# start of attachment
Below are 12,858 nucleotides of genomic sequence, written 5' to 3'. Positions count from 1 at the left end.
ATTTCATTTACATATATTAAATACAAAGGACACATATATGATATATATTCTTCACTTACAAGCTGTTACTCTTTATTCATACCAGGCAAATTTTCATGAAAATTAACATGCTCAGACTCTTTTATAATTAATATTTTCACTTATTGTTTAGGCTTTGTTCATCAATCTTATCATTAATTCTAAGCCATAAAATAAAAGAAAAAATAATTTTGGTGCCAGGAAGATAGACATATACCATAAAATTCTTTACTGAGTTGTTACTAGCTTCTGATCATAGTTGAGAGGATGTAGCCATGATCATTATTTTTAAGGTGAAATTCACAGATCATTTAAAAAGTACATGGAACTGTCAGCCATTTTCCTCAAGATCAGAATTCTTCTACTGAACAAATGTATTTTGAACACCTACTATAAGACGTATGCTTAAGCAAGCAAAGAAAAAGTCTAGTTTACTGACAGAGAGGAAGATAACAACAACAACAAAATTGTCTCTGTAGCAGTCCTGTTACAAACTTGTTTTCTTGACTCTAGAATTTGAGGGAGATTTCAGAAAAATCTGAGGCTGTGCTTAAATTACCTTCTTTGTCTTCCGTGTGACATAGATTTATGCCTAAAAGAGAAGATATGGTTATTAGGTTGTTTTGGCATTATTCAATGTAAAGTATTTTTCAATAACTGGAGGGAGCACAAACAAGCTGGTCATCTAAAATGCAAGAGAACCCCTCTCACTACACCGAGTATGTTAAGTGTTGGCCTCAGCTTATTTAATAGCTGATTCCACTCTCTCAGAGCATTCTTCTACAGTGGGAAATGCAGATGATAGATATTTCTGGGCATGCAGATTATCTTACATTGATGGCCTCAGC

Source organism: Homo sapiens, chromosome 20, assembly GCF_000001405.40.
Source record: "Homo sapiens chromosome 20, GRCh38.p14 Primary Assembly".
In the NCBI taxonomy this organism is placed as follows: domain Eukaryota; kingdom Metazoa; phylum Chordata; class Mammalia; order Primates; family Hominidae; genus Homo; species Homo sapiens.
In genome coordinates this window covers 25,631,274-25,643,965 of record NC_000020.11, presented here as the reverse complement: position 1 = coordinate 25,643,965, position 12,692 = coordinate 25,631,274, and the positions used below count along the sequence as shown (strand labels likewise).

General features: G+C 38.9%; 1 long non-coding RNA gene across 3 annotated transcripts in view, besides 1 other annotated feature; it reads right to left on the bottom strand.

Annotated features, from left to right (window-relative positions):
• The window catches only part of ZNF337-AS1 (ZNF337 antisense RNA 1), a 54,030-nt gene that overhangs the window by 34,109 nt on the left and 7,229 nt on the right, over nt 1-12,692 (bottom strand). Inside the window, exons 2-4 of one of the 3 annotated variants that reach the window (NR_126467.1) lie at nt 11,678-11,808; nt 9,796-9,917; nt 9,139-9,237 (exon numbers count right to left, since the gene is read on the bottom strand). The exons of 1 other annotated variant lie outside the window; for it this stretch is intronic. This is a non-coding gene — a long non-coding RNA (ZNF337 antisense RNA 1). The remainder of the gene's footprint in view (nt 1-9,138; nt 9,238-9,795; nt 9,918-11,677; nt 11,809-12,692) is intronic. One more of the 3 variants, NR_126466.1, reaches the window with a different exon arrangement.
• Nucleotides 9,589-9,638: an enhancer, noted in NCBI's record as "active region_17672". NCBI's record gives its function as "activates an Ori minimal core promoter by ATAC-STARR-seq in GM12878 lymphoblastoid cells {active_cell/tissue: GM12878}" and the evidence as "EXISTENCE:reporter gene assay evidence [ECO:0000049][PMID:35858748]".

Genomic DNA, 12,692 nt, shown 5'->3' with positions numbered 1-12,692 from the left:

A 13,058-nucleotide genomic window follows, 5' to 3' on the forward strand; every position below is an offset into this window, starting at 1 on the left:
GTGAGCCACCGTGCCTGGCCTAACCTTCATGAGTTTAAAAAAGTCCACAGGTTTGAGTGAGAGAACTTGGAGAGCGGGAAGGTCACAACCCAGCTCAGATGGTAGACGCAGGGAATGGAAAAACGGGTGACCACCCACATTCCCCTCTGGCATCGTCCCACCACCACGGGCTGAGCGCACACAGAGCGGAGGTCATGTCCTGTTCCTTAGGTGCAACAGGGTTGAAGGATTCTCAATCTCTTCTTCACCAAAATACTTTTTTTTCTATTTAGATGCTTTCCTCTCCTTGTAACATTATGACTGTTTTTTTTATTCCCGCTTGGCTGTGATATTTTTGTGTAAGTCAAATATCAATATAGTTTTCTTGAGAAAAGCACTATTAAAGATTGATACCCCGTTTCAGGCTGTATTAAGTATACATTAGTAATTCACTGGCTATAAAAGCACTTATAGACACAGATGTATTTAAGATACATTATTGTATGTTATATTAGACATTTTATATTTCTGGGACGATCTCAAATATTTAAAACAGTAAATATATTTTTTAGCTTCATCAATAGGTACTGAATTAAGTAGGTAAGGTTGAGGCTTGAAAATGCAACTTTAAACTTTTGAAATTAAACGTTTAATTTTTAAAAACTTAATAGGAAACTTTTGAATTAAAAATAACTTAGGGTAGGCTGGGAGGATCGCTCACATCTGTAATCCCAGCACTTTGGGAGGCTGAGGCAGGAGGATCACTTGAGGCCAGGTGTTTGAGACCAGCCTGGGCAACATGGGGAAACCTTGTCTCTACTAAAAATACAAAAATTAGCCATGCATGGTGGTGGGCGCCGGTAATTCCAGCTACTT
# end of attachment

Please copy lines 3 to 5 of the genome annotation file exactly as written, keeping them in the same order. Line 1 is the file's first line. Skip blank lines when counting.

Source organism: Homo sapiens, chromosome 20, assembly GCF_000001405.40.
Source record: "Homo sapiens chromosome 20, GRCh38.p14 Primary Assembly".
In the NCBI taxonomy this organism is placed as follows: domain Eukaryota; kingdom Metazoa; phylum Chordata; class Mammalia; order Primates; family Hominidae; genus Homo; species Homo sapiens.